Ss. Cyril And Methodius Catholic Church Party Brings Parish Together.
September 02, 1997|by CHRISTINA M. PARKER (A free-lance story for The Morning Call).
If the savory fragrance of onions simmering in butter didn't draw folks to the Ss. Cyril and Methodius Catholic Church festival this weekend, it was surely the laughter of children vying for a chance to win a stuffed animal or the toe-tapping rhythms of the Villagers Orchestra.
Chances are it was the homemade Slovak foods, the blinis fried to a crisp golden brown, the tender pierogie smothered under a blanket of buttery, golden brown onions or the halushki, a rich mixture of noodles, cabbage and onions, that enticed crowds to the Coaldale church festival.
"We started cooking two months ago, making homemade pierogie," said Maggie Petritsch. "Last year, we went through 475 dozen. We also made 1,800 halupki on Thursday."
And the recipes? "They've been passed down, dear, from generation to generation," Petritsch said with a smile.
She headed back to the church kitchen, where several women were gathered around a large square table, putting together roast beef dinners, assembly-line style.
Julia Balish, 79, spooning mounds of mashed potatoes onto platters, said that although her specialty is pierogie, she "just likes to work in the kitchen, no matter what it is."
Mary Rajnic, 80, took a short break from her cooking duties to chat with visitors. "I like being around people and I like to cook. It's fun," she said.
The hard but willing kitchen work was appreciated.
Ann Thomas of Tamaqua brought her children Jessica, 18 months, and Diana, 8, to the festival.
Diana's favorite part of the event was the games. "I won a Coke," she said proudly.
Jessica didn't say much, but her wide eyes and happy smile spoke volumes.
Ann Thomas savored the ethnic specialties.
"I love it. I come over every year for the food," she said. "My favorites are the blinis and the pierogie and the halushki."
The Rev. Frank Baransky said the festival, in its 24th year, brings people together.
"It's always the last festival of the summer. People come from the city to visit their families, so we try to make it sort of a family thing," the parish priest said.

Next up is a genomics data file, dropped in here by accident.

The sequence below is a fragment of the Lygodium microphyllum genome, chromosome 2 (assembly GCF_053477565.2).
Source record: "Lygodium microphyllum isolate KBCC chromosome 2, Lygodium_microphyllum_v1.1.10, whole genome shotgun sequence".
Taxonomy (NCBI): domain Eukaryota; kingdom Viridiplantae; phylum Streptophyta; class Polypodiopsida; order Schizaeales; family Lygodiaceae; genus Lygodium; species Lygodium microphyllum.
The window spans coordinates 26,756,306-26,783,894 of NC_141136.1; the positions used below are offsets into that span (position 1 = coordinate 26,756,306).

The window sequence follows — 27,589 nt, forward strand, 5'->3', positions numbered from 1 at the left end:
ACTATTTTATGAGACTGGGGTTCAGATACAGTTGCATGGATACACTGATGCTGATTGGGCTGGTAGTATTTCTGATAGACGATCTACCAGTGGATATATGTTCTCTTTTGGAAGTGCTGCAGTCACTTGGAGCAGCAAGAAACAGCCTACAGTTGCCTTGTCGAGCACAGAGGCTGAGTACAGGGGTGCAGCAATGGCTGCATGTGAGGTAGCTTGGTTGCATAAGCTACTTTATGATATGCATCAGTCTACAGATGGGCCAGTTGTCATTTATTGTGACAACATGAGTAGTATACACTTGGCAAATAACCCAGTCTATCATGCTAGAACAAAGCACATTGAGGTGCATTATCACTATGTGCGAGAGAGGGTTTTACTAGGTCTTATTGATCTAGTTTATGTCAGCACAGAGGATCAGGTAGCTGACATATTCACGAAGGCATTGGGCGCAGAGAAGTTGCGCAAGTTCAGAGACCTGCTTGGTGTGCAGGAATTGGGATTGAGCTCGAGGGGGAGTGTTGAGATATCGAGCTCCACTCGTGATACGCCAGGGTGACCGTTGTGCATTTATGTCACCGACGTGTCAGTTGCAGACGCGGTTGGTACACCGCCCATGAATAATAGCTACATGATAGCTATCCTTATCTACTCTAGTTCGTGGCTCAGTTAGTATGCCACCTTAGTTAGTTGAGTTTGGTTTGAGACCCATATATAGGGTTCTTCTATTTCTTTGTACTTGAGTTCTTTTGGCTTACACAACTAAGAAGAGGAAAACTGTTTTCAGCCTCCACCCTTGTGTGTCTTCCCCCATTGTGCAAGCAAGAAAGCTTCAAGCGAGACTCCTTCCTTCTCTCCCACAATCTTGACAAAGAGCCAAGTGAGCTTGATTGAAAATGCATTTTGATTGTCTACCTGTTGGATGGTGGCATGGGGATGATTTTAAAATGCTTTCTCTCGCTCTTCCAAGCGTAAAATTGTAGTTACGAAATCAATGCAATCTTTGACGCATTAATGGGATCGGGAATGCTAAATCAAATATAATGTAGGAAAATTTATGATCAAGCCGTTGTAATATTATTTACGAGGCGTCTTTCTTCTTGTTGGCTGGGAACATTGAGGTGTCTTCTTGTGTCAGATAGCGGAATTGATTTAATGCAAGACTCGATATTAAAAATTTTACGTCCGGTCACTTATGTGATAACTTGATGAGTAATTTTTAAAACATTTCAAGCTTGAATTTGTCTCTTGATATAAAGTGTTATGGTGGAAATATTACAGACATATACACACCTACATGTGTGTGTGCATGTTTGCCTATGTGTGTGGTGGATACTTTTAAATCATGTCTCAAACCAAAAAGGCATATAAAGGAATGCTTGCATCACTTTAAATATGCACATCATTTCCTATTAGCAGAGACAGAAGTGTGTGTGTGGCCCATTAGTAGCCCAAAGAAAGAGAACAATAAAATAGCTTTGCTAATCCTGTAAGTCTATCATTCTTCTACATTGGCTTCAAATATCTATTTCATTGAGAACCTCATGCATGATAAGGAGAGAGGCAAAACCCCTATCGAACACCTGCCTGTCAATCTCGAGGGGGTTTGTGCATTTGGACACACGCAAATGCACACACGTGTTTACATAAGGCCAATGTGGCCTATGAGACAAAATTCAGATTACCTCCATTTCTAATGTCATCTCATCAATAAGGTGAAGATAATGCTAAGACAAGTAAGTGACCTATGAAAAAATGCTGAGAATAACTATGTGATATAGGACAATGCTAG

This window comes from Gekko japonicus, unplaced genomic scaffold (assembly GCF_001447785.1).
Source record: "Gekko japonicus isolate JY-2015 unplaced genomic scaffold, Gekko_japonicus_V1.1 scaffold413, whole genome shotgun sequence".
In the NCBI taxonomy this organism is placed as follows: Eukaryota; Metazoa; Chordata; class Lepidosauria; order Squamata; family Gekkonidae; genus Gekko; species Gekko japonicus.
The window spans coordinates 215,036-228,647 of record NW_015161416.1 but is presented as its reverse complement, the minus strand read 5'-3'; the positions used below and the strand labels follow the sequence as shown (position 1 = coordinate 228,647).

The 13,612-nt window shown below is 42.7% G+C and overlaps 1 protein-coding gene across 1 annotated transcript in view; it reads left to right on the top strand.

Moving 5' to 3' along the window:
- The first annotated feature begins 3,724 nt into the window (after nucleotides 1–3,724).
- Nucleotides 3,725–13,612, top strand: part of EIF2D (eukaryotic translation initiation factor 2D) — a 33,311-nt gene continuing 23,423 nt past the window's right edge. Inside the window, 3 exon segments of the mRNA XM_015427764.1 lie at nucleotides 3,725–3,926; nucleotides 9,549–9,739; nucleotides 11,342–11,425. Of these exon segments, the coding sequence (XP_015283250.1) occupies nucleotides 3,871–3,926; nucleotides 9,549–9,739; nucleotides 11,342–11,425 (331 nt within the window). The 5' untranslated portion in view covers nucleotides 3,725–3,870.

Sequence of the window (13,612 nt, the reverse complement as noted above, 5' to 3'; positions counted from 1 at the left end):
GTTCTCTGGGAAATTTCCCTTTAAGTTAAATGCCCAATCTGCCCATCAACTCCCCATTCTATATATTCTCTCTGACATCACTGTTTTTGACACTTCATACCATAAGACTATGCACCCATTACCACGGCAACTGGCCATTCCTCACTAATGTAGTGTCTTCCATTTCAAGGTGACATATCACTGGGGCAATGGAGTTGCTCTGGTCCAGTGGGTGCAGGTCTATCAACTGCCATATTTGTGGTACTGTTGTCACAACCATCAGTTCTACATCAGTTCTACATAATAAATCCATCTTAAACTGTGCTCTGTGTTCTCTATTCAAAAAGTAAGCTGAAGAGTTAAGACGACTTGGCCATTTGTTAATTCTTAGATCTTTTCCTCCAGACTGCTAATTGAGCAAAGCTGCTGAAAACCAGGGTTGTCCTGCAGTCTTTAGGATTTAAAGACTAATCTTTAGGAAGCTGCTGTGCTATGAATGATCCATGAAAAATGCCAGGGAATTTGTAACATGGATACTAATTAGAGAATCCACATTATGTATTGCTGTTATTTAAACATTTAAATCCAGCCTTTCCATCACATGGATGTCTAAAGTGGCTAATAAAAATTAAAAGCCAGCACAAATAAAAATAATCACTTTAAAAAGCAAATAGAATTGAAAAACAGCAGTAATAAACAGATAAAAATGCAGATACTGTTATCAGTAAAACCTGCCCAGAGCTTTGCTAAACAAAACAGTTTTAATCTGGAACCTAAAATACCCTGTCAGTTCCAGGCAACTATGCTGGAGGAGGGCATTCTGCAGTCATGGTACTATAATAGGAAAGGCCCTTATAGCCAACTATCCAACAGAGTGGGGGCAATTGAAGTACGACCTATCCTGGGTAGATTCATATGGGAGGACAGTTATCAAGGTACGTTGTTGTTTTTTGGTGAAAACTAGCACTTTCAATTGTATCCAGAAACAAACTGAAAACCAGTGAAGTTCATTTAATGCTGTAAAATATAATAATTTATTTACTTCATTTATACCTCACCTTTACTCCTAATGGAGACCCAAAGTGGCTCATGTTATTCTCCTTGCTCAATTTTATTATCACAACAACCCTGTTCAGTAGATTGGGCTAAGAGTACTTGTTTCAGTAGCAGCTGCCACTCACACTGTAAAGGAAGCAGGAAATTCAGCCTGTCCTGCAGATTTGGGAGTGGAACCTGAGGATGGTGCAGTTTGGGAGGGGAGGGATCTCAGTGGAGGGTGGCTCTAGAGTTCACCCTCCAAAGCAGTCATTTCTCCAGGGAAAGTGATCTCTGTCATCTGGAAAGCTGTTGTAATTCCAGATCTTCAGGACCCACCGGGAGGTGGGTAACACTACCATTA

Sexton Joe Derzack showed visitors the church. The interior is illuminated by tall, intricate stained glass windows, striking in their rich hues and fine detail.
The windows, portraying scenes from the life of Christ and the saints, Derzack said, were made by the Frederick Meyer Studio in Innsbruck, Austria.
In 1924, the windows cost a total of $9,346. "Today, they are priceless," Derzack said.
Two of the windows, above the altar, depict Ss. Cyril and Methodius. The saints were Greek monks who traveled throughout Slovakia spreading the Gospel in the 9th century.
Their respect for Slavic culture in turn earned them the respect of the people.
Slovakian immigrants founded the Ss. Cyril and Methodius church, at the corner of 3rd and Ruddle streets, in 1920.
The pride of ethnic heritage continues today. At least one festival-goer sported a T-shirt emblazoned with "Slovak & Proud."
For three young Slovakian men, the festival capped the excitement of a summer visit to America.
Seminarians Marek Forgac and Rado Jendrejcak said they were especially impressed by two American features:
"Nice people," Forgac said.
"And ice cream," Jendrejcak added.
Milan Kobac, a dental student who met Derzack in Slovakia some years ago, said he likes the people. "They are very generous," he said.
The three manned the festival soda stand.
Proceeds from the festival help support the church, a struggling 250-family parish.
"A lot of our people are elderly and a lot of the young people have moved away," Baransky said. "This sort of supplements our income. It's hard to keep a parish going when you have just a limited number of people."